Editor's note: On Dec. 6, the State Veterinarian’s Office of the Virginia Department of Agriculture and Consumer Services released the Equine Herpes Myeloencephalopathy (EHM) quarantine at the Virginia-Maryland College of Veterinary Medicine's Teaching Hospital in Blacksburg. All exposed horses were closely monitored for fever and compatible clinical signs and kept under strict biosecurity protocol during the quarantine period. No horses developed clinical signs or fever compatible with EHM during the quarantine. 

The Virginia-Maryland College of Veterinary Medicine (VMCVM) at Virginia Tech, in collaboration with the Virginia Department of Agriculture and Consumer Services (VDACS), has implemented a biosecurity isolation protocol in a dedicated section of its Large Animal Hospital in Blacksburg. The hospital remains open and able to admit patients needing veterinary care.

On Nov. 17, a neurologic horse was admitted to the VMCVM’s Veterinary Teaching Hospital in Blacksburg. The horse deteriorated and was euthanized on Nov. 18. A test for the Equine Herpesvirus-1 (EHV-1), the virus that causes Equine Herpes Myeloencephalopathy, was reported as positive on Nov. 20. In conjunction with the State Veterinarian’s Office of VDACS, all potentially exposed horses at the hospital were immediately isolated from the rest of the hospital population with strict biosecurity protocol and placed under quarantine. All quarantined horses are being monitored twice daily for fever and other clinical signs.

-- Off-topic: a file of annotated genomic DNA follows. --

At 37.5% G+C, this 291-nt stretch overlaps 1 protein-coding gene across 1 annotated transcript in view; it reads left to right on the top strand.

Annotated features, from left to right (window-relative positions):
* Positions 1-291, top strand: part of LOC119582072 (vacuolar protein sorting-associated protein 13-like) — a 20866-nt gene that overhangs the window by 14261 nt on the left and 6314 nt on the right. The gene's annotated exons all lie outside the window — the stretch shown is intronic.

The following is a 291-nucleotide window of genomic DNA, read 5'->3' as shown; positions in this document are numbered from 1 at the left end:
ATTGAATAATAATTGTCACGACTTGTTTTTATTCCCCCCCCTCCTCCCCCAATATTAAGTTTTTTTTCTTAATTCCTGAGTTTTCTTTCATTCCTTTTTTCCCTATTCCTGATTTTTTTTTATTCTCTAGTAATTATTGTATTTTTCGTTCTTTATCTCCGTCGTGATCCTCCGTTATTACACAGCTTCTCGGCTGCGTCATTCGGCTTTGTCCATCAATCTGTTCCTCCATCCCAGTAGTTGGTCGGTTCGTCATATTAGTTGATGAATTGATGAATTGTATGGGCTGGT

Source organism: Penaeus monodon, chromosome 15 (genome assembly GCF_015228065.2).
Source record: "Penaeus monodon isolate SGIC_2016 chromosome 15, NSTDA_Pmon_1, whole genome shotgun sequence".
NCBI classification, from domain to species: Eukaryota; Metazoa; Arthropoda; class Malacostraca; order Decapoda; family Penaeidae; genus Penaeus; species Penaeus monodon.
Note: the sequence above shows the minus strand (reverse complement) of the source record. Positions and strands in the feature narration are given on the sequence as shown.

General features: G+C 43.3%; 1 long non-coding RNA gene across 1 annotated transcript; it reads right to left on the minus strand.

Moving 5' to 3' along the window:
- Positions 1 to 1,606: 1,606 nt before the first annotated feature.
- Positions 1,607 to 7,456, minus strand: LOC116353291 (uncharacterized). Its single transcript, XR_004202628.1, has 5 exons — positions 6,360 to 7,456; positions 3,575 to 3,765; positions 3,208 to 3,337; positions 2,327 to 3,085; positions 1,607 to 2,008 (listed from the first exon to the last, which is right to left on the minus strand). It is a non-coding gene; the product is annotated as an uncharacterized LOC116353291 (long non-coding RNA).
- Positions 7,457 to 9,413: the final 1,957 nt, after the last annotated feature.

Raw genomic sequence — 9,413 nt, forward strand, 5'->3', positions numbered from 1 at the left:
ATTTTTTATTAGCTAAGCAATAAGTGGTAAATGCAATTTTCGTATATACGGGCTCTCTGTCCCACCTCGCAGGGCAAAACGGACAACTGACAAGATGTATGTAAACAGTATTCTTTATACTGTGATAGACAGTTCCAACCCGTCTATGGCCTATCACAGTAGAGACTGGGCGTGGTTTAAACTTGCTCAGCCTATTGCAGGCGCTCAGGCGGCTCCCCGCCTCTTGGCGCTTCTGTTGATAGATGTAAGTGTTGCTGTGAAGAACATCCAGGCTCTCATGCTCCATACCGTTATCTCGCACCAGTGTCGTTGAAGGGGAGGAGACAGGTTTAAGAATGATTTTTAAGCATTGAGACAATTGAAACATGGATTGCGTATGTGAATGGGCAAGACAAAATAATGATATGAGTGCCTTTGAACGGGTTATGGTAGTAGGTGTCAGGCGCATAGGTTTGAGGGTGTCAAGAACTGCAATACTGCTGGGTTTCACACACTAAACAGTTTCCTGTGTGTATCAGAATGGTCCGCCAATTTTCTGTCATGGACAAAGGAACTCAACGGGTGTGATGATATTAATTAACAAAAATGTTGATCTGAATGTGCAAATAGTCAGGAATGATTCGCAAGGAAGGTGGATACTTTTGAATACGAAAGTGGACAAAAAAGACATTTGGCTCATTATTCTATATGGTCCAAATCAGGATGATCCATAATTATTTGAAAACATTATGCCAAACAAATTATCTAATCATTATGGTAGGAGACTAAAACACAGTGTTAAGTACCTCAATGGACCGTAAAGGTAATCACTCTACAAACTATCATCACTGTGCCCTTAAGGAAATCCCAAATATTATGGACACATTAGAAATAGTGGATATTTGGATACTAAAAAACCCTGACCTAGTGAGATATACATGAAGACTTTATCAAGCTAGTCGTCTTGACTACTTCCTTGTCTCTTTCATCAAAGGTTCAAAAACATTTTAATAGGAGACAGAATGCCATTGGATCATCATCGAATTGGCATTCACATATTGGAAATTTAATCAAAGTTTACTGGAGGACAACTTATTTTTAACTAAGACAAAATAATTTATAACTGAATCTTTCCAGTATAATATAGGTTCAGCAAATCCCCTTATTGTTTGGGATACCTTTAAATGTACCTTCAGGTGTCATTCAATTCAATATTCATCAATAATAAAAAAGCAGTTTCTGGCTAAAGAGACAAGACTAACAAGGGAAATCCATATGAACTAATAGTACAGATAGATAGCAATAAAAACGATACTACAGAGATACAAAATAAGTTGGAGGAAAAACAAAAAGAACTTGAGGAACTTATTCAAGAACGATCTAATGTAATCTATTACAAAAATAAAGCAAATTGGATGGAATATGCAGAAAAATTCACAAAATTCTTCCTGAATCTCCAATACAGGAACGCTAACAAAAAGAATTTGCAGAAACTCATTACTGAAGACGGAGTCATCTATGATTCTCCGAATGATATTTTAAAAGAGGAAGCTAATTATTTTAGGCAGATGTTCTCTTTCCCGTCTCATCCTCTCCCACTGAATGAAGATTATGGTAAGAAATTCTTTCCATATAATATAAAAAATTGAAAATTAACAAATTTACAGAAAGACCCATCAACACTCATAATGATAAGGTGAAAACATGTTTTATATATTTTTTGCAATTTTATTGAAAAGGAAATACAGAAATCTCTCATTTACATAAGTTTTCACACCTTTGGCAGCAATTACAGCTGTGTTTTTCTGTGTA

The farm where the index case resided before going to VMCVM has been placed under quarantine. Those horses are also being monitored for fever and clinical signs. The State Veterinarian’s Office has contacted the owners of all other horses that may have been secondarily exposed while at the teaching hospital.

VDACS has determined that there is no cause for alarm concerning the general horse population in Virginia. EHV-1 is a virus that is present in the environment and found in most horses all over the world. Horses typically are exposed to the virus at a young age with no serious side effects. A large percent of horses carry the virus with no clinical signs for the remainder of their lives. Rarely, exposed horses develop the neurologic form of the disease. Horse owners with concerns should contact their primary care veterinarian.

The Equine Disease Communications Center Biosecurity web pages equinediseasecc.org/biosecurity have more information on best practices for disease prevention in horses and VDACS has more information on EHV-1 at vdacs.virginia.gov/animals-equine-herpes-virus.shtml. Horse owners also may contact VDACS’ Office of Veterinary Services at 804-786-2483.

The Veterinary Teaching Hospital is a state-of-the-art hospital staffed 24 hours a day, 7 days a week, providing primary, specialty, and emergency level patient care to small and large animal clients, as well as ambulatory service to horses and farm animals, within a 35-mile radius of Blacksburg, and referral service to practitioners in the region.


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